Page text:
In the case of muscle diseases, the signals from the brain reach the muscle via the motor nerves. However, due to muscle damage or weakness, they cannot be converted into muscle contractions. A typical example of this is the rotator cuff tear. This injury caused one or more of the tendons in the four shoulder muscles to tear. The arm hangs down because it is no longer possible to lift it from the side.
The shoulder tendons can also be calcified. The so-called calcar tendinitis of the shoulder tendons also causes paralysis of the arms. The so-called Parrot pseudoparalysis also results in a limp arm. The cause here is a detachment of the epiphyses, which occurs in the unborn child of a mother suffering from syphilis. Acute pseudoparalysis can also occur with calcified tendinitis in the hip joint.
The tendinitis calcarea of the hip, like that of the shoulder tendons, can be infectious, traumatic or neoplastic. The rotator cuff muscles are affected. With diseases of the brain, alcohol abuse or arteriosclerosis, insufficient signals are often sent via the motor nerve lines. This can also lead to apparent paralysis, along with other symptoms. Some pseudoparalyses can also be psychogenic.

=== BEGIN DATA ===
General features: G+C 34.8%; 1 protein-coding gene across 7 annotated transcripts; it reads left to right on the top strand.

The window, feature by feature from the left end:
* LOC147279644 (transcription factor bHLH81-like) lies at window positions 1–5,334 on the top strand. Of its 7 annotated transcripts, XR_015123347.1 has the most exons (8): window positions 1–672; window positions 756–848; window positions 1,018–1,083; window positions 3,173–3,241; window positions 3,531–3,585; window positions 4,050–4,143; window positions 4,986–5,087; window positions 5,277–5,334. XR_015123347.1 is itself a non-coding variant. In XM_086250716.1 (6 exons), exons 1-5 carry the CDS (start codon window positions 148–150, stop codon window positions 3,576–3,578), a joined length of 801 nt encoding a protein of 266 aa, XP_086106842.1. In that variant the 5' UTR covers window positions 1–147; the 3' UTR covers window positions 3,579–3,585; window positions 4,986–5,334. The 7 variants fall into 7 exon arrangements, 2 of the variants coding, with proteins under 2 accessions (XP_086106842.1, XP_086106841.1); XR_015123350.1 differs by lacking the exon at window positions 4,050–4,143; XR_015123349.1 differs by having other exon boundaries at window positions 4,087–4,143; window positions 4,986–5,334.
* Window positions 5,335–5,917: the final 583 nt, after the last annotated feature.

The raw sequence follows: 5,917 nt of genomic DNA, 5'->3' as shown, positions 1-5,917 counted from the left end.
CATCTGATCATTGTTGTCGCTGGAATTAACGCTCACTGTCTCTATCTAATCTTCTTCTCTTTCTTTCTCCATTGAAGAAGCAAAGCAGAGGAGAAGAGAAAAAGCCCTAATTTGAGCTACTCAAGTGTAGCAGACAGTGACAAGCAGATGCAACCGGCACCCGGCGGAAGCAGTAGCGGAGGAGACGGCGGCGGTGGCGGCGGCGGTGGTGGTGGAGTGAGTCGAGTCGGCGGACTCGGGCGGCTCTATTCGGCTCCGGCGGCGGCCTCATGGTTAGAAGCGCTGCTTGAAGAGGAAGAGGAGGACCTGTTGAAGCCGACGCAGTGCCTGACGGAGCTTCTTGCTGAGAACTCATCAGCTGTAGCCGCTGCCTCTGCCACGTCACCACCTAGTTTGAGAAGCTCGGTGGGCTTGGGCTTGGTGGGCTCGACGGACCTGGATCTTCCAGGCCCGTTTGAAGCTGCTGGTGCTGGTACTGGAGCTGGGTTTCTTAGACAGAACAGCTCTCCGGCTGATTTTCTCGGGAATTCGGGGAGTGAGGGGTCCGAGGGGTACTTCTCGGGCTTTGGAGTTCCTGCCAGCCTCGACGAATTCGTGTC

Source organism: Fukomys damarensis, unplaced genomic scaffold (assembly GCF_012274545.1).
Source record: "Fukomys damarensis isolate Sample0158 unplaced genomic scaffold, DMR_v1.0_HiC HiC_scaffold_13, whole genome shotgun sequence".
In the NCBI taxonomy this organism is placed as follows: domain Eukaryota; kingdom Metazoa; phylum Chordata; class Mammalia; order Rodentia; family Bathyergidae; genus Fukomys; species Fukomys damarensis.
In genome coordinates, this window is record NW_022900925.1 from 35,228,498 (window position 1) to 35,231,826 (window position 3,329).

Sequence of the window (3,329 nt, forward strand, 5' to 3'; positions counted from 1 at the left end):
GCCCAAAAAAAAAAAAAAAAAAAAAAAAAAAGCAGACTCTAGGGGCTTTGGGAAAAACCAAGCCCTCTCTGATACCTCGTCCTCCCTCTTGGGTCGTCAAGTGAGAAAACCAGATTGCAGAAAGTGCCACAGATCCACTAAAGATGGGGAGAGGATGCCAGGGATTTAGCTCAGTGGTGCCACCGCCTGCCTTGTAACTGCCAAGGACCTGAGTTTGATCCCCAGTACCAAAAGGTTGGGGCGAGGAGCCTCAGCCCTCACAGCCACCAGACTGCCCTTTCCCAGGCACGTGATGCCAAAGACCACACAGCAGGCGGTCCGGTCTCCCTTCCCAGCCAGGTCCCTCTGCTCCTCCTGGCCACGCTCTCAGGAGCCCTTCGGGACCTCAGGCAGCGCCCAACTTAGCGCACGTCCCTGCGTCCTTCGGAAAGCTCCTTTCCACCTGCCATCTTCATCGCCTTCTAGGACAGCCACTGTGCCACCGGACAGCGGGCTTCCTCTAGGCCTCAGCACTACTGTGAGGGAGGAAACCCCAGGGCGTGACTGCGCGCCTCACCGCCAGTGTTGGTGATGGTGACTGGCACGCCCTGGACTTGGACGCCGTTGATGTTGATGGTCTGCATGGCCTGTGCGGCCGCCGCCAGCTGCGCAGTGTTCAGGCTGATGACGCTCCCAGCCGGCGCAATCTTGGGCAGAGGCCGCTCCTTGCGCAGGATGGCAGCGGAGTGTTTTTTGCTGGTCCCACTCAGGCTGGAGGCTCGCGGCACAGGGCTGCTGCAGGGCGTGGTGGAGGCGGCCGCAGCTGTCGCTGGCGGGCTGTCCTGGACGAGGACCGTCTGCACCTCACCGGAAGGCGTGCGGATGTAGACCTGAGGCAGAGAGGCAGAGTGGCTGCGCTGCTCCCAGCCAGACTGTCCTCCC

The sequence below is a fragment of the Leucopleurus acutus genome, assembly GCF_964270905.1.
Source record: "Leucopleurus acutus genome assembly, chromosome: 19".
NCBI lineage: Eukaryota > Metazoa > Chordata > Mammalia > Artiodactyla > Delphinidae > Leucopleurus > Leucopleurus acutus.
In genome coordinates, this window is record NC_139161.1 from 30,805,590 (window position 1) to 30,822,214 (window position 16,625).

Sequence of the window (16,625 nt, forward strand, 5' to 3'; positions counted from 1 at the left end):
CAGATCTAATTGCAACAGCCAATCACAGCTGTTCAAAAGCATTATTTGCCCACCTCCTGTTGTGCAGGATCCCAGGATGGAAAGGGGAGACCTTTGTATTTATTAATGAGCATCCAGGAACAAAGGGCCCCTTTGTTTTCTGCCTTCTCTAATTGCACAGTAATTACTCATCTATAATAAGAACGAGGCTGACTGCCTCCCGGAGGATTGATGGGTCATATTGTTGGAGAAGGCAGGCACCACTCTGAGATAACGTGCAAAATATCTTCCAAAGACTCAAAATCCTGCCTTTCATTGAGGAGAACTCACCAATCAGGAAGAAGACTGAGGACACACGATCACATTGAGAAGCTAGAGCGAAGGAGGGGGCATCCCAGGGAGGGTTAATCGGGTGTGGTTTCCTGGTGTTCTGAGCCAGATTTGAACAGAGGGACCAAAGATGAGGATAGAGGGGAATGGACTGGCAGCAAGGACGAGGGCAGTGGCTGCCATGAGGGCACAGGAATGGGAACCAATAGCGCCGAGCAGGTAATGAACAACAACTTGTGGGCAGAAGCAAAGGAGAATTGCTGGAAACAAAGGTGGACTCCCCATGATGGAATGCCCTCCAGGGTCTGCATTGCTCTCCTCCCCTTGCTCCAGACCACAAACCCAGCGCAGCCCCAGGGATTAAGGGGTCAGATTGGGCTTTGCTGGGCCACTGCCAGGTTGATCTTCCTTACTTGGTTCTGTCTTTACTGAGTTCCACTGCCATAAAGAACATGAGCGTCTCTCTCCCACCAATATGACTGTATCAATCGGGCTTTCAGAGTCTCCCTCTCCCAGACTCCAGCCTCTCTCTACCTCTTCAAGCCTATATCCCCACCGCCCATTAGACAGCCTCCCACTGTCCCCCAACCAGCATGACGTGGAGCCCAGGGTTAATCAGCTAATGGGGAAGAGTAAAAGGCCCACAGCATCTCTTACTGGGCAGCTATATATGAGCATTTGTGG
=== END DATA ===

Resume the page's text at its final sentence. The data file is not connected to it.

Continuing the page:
The symptoms of pseudoparalyses are similar to those of real paralyses and depend on the respective cause. Certain muscles or muscle groups become paralyzed. In the case of rotator cuff tears, Parrot pseudoparalysis and calcified shoulder paralysis in the shoulder muscles, which leads to the arms hanging down limply.
The causes for all three diseases are different, but do not affect nerve damage. The same applies to the tendinitis calcarea in the hip joint, which manifests itself in paralysis of the hip muscles and pain in the hip. As mentioned earlier, the opposite of progressive paralysis is pseudoparalysis with almost the same symptoms.
Progressive paralysis is caused by nerve damage in the context of syphilis. It leads to complete physical and mental degradation. The predominant symptoms are progressive dementia or the development of psychosis. In addition, there may be symptoms of paralysis.